China in Africa: Helping or Harming?

Please follow the paper proposal below. Feel free to rearrange sessions as the paper proceeds. Pick only one proposed conclusion to expand into based on research. Thank you for your time!

African leaders govern African states with a common practice: Neopatrimonialisma political system which represents patronage, personal rule, institutional weakness, fuzzy line between public and private etc. A major feature of neopatrimonialism is clientelism. Neopatrimonialism functions as a complex web of patron-client relations parasitically anchored on state offices and resources (Englebert & Dunn, 2013). While the wealth and power are circulated in elite pyramids in Africa, China entered the continent to trade. In just a little over a decade period, Chinas investment in Africa has grown to $2.9b from $75m, and Chinas influence can be seen everywhere (China Daily, 2013). In this paper, the research questions are designed to answer the question: Does Chinas involvement in Africa prop up neopatrimonial regime?
To answer the research question above, the paper will start with an introduction/literature review on neopatrimonialismits features, how its practiced, its impact etc. A more in-depth literature review on corruption, resource distribution, and clientelism in neopatrimonial systems will follow to further examine the role of the regime in African governance. From here, the paper will introduce Chinas involvement in the continent.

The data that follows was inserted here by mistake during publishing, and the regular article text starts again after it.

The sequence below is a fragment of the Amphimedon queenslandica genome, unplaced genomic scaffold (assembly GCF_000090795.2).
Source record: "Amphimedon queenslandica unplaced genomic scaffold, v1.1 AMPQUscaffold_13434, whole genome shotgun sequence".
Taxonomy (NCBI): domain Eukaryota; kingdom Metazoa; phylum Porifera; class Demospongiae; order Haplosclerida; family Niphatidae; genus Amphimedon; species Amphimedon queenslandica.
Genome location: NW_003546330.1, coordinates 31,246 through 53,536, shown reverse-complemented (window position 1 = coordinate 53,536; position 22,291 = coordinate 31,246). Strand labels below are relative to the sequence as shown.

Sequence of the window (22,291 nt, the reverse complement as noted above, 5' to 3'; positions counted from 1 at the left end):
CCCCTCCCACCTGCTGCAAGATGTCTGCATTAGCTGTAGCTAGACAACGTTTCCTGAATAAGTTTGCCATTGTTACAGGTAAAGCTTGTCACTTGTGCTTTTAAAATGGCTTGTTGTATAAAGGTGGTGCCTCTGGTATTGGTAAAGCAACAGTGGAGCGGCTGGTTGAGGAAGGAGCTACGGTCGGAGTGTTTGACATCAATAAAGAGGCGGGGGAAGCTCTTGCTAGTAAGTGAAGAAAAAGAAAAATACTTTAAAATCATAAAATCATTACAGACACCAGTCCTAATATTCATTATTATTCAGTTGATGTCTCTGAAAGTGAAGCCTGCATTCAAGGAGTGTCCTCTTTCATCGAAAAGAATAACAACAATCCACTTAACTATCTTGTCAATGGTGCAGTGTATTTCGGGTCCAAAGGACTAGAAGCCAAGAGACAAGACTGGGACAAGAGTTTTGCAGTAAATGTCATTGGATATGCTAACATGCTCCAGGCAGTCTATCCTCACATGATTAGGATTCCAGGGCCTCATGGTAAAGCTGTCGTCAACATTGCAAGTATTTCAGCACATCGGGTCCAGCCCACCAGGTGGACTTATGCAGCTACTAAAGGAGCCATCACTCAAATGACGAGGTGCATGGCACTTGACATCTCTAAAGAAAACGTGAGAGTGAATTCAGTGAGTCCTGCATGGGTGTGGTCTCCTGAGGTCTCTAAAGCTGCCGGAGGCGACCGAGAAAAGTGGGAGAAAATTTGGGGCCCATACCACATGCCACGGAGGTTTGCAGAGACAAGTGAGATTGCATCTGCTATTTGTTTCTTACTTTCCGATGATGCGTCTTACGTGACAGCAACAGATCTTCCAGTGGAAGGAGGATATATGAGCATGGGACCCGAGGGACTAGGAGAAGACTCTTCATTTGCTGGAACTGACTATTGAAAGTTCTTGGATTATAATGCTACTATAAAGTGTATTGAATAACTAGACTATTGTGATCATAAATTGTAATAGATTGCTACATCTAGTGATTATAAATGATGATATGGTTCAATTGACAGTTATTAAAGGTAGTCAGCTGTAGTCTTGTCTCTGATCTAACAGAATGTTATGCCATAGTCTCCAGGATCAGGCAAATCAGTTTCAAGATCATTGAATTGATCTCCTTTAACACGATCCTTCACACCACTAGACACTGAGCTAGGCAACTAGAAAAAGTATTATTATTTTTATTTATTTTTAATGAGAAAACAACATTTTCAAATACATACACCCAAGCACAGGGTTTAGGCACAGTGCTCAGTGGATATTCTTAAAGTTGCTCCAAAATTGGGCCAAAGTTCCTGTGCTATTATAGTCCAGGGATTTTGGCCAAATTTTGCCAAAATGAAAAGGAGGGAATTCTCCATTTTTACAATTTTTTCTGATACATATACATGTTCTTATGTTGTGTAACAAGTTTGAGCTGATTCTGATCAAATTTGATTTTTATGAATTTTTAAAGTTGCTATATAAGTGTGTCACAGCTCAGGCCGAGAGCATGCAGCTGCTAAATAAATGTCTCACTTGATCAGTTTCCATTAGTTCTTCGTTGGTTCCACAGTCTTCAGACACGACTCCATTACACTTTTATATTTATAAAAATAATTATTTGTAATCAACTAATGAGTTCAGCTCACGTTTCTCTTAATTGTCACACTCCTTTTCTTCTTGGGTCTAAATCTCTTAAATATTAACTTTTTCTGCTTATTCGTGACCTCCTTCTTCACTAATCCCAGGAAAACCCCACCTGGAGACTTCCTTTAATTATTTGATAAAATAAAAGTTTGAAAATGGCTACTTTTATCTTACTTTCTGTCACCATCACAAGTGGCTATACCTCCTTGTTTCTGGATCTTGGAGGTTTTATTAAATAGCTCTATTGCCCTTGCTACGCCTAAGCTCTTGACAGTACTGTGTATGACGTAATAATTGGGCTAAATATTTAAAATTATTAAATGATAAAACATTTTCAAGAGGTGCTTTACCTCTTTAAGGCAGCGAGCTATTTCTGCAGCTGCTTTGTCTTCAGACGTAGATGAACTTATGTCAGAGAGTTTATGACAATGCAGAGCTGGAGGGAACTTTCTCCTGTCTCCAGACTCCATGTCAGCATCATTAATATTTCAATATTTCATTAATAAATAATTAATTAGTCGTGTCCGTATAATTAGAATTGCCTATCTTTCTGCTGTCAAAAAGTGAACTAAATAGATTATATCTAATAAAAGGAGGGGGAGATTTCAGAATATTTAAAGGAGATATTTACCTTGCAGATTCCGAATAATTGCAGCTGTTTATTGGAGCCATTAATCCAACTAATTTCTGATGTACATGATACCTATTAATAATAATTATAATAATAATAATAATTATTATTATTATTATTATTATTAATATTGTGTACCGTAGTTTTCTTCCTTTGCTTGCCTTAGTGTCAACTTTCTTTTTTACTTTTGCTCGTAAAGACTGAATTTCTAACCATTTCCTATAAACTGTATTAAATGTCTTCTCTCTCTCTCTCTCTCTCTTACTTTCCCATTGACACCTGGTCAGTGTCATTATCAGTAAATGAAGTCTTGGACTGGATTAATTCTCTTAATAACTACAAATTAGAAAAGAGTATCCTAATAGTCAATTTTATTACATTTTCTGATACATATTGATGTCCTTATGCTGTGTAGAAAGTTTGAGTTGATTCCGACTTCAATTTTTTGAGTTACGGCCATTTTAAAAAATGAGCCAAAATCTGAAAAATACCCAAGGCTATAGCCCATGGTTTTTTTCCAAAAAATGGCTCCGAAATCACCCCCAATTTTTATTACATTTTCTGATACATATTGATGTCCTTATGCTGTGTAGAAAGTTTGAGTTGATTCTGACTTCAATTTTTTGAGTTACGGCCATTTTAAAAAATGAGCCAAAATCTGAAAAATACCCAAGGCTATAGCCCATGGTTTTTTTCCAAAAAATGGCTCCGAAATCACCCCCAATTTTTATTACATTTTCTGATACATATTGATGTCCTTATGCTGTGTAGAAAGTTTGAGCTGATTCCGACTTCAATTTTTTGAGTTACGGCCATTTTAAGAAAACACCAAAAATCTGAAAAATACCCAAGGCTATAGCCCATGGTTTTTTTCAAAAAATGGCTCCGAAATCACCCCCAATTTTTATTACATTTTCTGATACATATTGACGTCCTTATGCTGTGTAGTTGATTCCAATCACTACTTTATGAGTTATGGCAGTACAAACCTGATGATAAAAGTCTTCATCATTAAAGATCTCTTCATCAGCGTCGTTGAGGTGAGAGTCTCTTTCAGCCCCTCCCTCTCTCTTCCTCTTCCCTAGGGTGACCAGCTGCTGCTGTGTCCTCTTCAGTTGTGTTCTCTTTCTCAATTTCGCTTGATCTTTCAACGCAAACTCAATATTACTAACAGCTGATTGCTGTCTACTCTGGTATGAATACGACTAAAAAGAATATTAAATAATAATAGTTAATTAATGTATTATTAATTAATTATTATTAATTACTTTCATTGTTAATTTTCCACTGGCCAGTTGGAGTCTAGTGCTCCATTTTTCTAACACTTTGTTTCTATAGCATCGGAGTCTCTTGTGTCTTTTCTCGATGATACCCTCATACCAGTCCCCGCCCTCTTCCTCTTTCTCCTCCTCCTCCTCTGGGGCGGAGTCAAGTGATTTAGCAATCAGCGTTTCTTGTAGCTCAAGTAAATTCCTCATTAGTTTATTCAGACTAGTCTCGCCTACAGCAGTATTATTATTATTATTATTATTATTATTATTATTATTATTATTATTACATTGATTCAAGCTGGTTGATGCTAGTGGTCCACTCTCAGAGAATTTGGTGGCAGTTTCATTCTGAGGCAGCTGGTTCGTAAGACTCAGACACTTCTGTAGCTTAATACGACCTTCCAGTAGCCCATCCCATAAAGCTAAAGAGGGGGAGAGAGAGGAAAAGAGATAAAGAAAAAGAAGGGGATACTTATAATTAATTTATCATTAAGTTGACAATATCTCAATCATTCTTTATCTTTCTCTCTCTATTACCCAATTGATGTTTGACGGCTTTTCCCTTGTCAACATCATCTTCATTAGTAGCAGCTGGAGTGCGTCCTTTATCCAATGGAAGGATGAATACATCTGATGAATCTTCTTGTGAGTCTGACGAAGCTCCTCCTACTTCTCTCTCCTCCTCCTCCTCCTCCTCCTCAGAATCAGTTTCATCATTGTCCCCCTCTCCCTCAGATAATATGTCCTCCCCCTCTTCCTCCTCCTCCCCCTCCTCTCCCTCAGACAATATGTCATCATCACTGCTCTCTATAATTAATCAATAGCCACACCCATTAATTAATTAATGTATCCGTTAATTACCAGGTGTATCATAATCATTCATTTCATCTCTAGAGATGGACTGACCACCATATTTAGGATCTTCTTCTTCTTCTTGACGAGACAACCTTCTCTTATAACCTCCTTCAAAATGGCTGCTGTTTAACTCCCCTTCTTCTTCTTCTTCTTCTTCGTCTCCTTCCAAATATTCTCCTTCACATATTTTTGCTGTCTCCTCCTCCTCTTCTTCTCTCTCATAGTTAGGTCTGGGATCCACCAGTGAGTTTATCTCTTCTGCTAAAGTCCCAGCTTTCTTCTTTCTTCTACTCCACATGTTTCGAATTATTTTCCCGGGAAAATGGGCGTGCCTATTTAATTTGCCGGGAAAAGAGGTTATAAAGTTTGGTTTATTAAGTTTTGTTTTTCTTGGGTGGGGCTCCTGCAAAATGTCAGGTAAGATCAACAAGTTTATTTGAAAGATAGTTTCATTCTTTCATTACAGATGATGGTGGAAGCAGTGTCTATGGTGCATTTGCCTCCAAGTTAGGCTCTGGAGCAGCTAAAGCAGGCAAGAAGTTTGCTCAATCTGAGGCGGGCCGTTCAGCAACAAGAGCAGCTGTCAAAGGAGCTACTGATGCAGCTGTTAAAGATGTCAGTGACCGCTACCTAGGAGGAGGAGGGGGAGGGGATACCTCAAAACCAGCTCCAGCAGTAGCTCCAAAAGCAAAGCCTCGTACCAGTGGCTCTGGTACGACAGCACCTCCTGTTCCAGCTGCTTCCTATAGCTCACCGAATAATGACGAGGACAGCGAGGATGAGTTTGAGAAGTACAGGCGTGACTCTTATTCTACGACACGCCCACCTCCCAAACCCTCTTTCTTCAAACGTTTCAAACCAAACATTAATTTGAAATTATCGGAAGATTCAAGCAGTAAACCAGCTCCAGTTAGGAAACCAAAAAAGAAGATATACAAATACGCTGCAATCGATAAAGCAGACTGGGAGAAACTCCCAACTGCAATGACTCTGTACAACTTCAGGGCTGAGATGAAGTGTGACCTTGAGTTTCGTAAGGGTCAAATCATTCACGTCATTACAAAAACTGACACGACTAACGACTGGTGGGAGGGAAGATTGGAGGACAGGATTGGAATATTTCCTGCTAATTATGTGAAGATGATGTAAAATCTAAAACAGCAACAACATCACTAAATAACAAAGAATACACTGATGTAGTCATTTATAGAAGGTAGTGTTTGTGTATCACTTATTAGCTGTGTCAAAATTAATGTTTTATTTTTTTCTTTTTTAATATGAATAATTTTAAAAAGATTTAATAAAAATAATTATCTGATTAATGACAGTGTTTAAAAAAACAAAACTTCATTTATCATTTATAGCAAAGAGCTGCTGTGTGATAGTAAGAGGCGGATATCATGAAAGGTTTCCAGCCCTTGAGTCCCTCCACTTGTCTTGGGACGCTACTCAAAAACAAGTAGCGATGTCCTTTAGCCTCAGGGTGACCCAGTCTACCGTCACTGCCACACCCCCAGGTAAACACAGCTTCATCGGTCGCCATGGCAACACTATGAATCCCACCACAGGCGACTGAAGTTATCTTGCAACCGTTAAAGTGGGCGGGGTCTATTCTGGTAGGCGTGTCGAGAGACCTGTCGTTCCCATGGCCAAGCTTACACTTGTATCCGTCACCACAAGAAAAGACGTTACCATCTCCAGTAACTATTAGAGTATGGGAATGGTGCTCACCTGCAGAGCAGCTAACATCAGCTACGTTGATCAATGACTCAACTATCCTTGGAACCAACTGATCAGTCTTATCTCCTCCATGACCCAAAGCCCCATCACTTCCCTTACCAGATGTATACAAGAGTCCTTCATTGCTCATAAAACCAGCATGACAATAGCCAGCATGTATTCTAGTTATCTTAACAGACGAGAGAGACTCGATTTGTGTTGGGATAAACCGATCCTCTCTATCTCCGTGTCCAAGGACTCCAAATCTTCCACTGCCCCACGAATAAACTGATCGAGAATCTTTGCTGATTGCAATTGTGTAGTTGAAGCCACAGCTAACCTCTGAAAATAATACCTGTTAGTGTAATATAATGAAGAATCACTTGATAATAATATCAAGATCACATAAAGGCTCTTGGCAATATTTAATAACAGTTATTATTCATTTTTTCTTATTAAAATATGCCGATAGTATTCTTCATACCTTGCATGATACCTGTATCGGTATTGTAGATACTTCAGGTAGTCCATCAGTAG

This section will start with introducing President Jiang Zemins policy change to Africa in 1996, followed by a brief history review of how China trade with Africa. The paper will specifically focus on reviewing Chinas role as a primary infrastructure financier in Africa, and why the focus is on infrastructure. The question to ask here is: Is it purely economical or political? At this point, some data and/or graphs (GDP, percentage of GDP growth etc.) will be presented to showcase and compare changes in African countries since Chinas involvement.
Based on the data and the literature review on how China trade with Africa, this section will start arguing if Chinas involvement in Africa feeding more into neopatrimonial regime. A section of critics of neopatrimonialism will be intertwined in the analysis to support the argument.
The conclusion is yet to be drawn for this paper. There are two potential conclusions based on the preliminary research: 1. If China is indeed feeding into neopatrimonialism in Africa, should China vacate? If so, what does it indicate for both China and Africas future? 2. If China has only minimum role in propping up neopatrimonialism and were to stay, what should African leaders do to make the trade a fair game instead of another imperial expansion?